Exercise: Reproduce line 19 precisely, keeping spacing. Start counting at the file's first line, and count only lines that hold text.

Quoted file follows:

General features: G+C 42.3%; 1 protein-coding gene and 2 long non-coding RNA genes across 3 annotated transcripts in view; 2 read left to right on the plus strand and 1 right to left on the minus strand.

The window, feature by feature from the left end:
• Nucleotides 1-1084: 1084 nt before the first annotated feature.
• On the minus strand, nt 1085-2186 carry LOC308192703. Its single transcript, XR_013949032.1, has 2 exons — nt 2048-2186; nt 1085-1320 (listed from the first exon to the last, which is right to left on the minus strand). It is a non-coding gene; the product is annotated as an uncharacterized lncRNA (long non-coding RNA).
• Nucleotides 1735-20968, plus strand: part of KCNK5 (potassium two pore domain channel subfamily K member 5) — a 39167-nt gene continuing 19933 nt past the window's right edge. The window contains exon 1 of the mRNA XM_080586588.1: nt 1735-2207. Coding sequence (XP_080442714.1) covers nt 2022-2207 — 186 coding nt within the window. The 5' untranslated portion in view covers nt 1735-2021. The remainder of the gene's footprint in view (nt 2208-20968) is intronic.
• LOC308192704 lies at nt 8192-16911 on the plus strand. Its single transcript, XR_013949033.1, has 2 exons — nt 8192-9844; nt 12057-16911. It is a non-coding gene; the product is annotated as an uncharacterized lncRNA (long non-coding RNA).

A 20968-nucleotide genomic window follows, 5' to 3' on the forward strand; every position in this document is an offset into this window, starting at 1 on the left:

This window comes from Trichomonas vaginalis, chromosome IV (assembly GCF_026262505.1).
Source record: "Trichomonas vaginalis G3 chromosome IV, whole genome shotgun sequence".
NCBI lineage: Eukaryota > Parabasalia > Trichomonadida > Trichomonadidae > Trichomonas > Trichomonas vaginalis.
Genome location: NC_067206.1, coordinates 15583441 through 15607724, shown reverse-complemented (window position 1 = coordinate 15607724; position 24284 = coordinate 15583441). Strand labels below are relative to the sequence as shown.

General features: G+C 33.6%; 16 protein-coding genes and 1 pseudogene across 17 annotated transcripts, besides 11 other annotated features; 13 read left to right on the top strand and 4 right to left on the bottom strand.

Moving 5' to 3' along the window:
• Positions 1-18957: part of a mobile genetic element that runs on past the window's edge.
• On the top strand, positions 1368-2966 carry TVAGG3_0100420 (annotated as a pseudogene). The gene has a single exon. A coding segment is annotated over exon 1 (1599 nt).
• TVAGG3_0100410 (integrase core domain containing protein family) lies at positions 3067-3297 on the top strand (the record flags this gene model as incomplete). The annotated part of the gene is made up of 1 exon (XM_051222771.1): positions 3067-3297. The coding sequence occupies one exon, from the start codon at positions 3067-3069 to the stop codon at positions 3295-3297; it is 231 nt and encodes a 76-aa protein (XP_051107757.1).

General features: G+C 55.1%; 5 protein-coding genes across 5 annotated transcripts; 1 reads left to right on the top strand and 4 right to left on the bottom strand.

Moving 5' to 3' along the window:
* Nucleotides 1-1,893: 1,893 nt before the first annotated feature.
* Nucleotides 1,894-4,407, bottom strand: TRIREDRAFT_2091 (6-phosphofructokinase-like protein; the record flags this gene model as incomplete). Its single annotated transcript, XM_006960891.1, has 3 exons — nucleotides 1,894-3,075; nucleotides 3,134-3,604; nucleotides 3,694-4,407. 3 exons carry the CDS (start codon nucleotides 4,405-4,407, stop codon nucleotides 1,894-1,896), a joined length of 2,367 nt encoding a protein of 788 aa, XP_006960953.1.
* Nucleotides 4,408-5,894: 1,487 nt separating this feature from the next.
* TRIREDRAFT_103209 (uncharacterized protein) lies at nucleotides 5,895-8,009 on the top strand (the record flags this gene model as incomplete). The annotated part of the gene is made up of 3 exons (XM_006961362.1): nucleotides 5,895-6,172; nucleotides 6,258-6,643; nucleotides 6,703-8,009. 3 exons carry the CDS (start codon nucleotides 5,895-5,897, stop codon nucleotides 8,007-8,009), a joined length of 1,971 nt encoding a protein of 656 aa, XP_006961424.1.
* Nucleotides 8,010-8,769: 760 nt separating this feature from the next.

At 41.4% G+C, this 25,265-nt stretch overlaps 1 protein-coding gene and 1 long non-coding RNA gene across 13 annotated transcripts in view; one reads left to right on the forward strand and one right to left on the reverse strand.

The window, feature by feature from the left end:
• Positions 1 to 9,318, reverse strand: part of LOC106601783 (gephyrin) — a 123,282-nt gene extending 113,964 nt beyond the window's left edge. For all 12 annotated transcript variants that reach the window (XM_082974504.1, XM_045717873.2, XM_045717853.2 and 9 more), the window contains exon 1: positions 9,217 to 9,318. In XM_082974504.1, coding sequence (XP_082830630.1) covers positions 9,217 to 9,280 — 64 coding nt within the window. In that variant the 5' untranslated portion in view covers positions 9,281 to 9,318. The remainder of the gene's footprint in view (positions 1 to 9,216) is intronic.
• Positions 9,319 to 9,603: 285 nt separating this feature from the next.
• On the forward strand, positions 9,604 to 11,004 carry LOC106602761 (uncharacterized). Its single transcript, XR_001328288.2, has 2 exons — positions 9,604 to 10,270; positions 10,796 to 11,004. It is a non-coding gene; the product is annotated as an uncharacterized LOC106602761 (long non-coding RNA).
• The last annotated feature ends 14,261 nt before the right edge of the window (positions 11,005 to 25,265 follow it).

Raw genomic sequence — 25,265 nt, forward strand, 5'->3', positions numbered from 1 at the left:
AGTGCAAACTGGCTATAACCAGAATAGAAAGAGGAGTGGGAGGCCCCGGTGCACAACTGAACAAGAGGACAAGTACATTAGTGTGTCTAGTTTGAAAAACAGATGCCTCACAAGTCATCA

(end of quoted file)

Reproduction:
* Nucleotides 1-1,893: 1,893 nt before the first annotated feature.